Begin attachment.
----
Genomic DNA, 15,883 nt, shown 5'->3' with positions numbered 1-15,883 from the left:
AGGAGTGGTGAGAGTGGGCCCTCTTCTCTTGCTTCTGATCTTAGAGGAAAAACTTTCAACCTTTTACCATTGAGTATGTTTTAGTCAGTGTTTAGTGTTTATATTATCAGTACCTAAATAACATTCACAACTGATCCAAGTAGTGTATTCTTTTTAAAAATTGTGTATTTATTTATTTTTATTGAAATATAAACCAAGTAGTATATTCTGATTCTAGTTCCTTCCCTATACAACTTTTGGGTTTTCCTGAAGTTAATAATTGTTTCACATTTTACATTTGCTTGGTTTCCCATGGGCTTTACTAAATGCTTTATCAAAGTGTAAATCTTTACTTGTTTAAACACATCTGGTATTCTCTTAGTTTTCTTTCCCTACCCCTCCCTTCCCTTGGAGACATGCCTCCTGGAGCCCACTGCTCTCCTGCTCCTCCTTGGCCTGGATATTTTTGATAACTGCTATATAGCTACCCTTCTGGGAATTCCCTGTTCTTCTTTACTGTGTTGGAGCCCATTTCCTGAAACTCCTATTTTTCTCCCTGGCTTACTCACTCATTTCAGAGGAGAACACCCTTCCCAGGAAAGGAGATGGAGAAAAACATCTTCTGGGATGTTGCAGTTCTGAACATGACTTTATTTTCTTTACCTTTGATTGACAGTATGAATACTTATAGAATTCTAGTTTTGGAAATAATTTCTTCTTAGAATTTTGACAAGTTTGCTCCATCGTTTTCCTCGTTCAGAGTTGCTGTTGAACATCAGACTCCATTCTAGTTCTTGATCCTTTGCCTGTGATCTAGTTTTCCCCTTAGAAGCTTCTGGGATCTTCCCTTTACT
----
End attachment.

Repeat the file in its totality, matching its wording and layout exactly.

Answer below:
Genomic DNA, 15,883 nt, shown 5'->3' with positions numbered 1-15,883 from the left:
AGGAGTGGTGAGAGTGGGCCCTCTTCTCTTGCTTCTGATCTTAGAGGAAAAACTTTCAACCTTTTACCATTGAGTATGTTTTAGTCAGTGTTTAGTGTTTATATTATCAGTACCTAAATAACATTCACAACTGATCCAAGTAGTGTATTCTTTTTAAAAATTGTGTATTTATTTATTTTTATTGAAATATAAACCAAGTAGTATATTCTGATTCTAGTTCCTTCCCTATACAACTTTTGGGTTTTCCTGAAGTTAATAATTGTTTCACATTTTACATTTGCTTGGTTTCCCATGGGCTTTACTAAATGCTTTATCAAAGTGTAAATCTTTACTTGTTTAAACACATCTGGTATTCTCTTAGTTTTCTTTCCCTACCCCTCCCTTCCCTTGGAGACATGCCTCCTGGAGCCCACTGCTCTCCTGCTCCTCCTTGGCCTGGATATTTTTGATAACTGCTATATAGCTACCCTTCTGGGAATTCCCTGTTCTTCTTTACTGTGTTGGAGCCCATTTCCTGAAACTCCTATTTTTCTCCCTGGCTTACTCACTCATTTCAGAGGAGAACACCCTTCCCAGGAAAGGAGATGGAGAAAAACATCTTCTGGGATGTTGCAGTTCTGAACATGACTTTATTTTCTTTACCTTTGATTGACAGTATGAATACTTATAGAATTCTAGTTTTGGAAATAATTTCTTCTTAGAATTTTGACAAGTTTGCTCCATCGTTTTCCTCGTTCAGAGTTGCTGTTGAACATCAGACTCCATTCTAGTTCTTGATCCTTTGCCTGTGATCTAGTTTTCCCCTTAGAAGCTTCTGGGATCTTCCCTTTACT